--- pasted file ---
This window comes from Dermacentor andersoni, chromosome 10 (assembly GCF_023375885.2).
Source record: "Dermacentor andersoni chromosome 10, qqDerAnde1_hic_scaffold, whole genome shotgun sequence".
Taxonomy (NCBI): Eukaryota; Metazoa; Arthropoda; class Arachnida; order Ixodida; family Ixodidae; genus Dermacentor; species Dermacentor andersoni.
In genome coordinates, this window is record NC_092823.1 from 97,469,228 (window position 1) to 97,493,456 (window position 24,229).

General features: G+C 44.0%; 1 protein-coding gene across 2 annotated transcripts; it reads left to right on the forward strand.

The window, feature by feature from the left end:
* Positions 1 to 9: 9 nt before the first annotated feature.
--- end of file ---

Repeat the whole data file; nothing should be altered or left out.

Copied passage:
This window comes from Dermacentor andersoni, chromosome 10 (assembly GCF_023375885.2).
Source record: "Dermacentor andersoni chromosome 10, qqDerAnde1_hic_scaffold, whole genome shotgun sequence".
Taxonomy (NCBI): Eukaryota; Metazoa; Arthropoda; class Arachnida; order Ixodida; family Ixodidae; genus Dermacentor; species Dermacentor andersoni.
In genome coordinates, this window is record NC_092823.1 from 97,469,228 (window position 1) to 97,493,456 (window position 24,229).

General features: G+C 44.0%; 1 protein-coding gene across 2 annotated transcripts; it reads left to right on the forward strand.

The window, feature by feature from the left end:
* Positions 1 to 9: 9 nt before the first annotated feature.